The Digital Marketing Stack: Analytics

Ian Lurie

In part 2, I talked about infrastructure and its place in the marketing stack. In this post, I talk about analytics and its role in internet marketing.

Part 1: The digital marketing stack
Part 2: Infrastructure
Part 3: Analytics ← You are here
Part 4: Content
Part 5: The channels – paid, earned and owned

Analytics listens to the marketing stack

Analytics listens to the marketing stack

Analytics measures infrastructure, audience response to content and channel performance.

If you don‘t measure, you can‘t observe. If you don‘t observe, you can‘t adjust. That leaves you jabbering away at your audience with nary a glance at their facial expressions.

If you are the only company that sells the only solution/product to the audience, maybe you don‘t care. And, if you happen to be that mythical company, let me know so I can write a book about you. Everyone else, pay attention.

Analytics doesn‘t have to be hard. Here‘s what you need to measure, and how:

What to know

You need a context in which to interpret your data.

You can‘t function without goals — real business goals —. There are only a few types of organizational goals:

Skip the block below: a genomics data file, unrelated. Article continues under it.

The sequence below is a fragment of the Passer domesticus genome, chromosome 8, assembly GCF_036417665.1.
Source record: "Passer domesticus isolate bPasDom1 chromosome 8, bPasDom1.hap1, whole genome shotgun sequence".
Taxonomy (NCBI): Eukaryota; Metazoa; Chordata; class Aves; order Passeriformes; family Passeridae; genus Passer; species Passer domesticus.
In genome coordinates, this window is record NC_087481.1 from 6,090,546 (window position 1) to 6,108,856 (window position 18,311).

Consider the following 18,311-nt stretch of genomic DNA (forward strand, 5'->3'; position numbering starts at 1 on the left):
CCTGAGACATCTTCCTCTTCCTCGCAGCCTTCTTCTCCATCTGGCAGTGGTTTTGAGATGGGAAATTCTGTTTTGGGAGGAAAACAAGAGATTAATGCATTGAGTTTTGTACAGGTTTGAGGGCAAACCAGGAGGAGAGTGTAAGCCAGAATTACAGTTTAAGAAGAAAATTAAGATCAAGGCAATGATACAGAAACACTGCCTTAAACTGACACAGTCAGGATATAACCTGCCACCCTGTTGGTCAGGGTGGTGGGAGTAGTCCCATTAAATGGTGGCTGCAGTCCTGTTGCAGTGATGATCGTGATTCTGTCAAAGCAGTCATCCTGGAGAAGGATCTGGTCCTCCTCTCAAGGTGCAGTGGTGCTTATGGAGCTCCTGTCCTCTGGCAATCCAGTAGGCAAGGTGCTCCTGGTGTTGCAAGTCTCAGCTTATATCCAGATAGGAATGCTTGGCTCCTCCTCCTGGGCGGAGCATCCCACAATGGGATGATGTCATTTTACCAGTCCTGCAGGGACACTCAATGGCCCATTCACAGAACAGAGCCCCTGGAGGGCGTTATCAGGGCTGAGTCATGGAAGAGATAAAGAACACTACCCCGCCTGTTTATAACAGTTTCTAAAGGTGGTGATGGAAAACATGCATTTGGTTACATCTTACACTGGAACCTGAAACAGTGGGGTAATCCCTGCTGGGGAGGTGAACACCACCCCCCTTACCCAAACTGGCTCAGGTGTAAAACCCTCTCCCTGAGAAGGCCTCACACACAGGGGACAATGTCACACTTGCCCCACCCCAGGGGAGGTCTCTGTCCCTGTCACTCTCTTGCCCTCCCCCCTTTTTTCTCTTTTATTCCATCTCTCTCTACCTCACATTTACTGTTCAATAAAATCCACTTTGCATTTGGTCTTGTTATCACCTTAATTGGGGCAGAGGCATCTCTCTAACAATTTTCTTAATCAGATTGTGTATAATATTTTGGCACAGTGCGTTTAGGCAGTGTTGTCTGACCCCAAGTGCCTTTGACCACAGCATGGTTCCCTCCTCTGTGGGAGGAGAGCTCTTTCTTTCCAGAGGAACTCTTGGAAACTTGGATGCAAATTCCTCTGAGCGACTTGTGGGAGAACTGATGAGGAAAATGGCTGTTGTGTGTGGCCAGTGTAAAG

1. More revenue
  2. Lower cost
  3. Greater response

Figure out the one you‘re after, then assign a number.

If no one will give you goals, pick some, assign outrageous values and share them with your co-workers/boss/client. You‘ll be amazed how fast you get useful feedback.

The tools

Pick your tools based on the goals you‘re trying to measure. Never lose sight of the goals! Otherwise you‘ll waste time and money. Typically, though, you‘ll need:

  1. A web analytics tool. Google Analytics is my go-to, but there are lots of others. Just pick something. Use it consistently.
  2. Offsite data. Social shares, comments, reviews, sentiment and any other information about user behavior when they‘re not on your site. If you can‘t get this, I understand, but really, why? At a minimum, use a tool like SharedCount. It‘s free. Buzzsumo is a nice choice, too.
  3. Excel or greater. No matter how good the toolset, you‘ll need to crunch numbers. Excel is my starting point. Fancier tools include R, any SQL-driven database or pre-built toolsets like Tableau.

What to measure

With tools in hand and goals in mind, you need to measure progress. The only kind of measurement that matters is progress towards the goals. Everything you measure must somehow connect back to your goals.

Any time analysis paralysis sets in, come back to the goals. Which metrics most directly measure progress towards the goal? Use those first. Then use the less-direct stuff — things like click location — to do a more detailed diagnosis and plan next actions.

Web traffic

How many people come to your web site? Look at unique visitors, repeat visitors and new visitors.

Web traffic sources

Where do these people come from? You need to know source and medium: “Google” and “organic search,” for example, or “Facebook” and “social media.”

Web traffic behavior

What do they do when they arrive at your site? Look at the pages they most view, conversion rates for things like sales, e-mail newsletter signups, etc. and any other data you can get your hands on.